If Nike is a nasty, exploitative company that deserves my boycott, Nestle deserves it just as much, and more.
So why aren't I boycotting Nestle with the same impetuousness?
Short answer: because it's just too damn hard. As an owning company, it's just too pervasive in the foods I eat and products I buy for me to consciously abstain effectively. Hell, they even own the controlling shares of L'oreal, Maybelleine and other beauty brands. And that's just one company or thousands that deserve my principled outrage.
Where the line is drawn is so subjective. Everyone has their own opinions on how other people "should" ethically consume. One person might advise me to change banks because mine is owned by the Rockefeller family. Another will caution others away from pet stores, because it's better to rescue a pet than perpetuate the puppy farming industry. Another might think bigger, and urge for vegetarianism, or veganism. And they'd all be right, in their own way. But it's not feasible to do them all, all the time.
I admit my own dissonance freely when it comes to a boycotting a product. I make the decision to abstain from contributing financially to a company by considering two separate factors. The first is always because I ethically believe that the company should not be supported with my money. The second depends upon whether to veto this product is, personally, convenient for my lifestyle. Sad, but true.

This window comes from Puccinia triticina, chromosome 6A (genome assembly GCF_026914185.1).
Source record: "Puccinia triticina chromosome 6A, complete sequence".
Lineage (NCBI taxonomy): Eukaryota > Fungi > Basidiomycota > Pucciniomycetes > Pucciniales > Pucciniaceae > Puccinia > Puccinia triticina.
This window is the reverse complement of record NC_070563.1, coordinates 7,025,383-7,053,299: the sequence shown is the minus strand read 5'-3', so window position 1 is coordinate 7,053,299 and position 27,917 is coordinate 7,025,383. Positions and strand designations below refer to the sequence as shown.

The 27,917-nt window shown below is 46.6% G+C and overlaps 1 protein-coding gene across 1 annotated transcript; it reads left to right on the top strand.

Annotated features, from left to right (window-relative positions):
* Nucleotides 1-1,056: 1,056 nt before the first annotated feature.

To elaborate on the above examples of my current boycotts:
I don't buy diamonds because it's virtually impossible to be certain that any stone is truly conflict-free, and it has been proven time and time again that these products are duplicitously inflated in pricing. But on a personal level, I have a much grander preference for coloured stones. Added perk: if some fool ever decides he likes me enough to put a ring on it, he can fish said ring from a bargain bin.
BP Petrol has leaked thousands of litres of oil into the ocean and refused to take responsibility for the clean-up efforts. Legitimate reason to snub them. Even easier to do when I have five different brands of petrol station within a five-kilometre radius of my front door.
The Pancake Parlour is owned by Scientologists, and they own a homophobic, discriminatory "fun park" out Ballarat way that has turned away marriage equality groups because they're bigoted. Also, food at the Pancake Parlour is terrible and overpriced.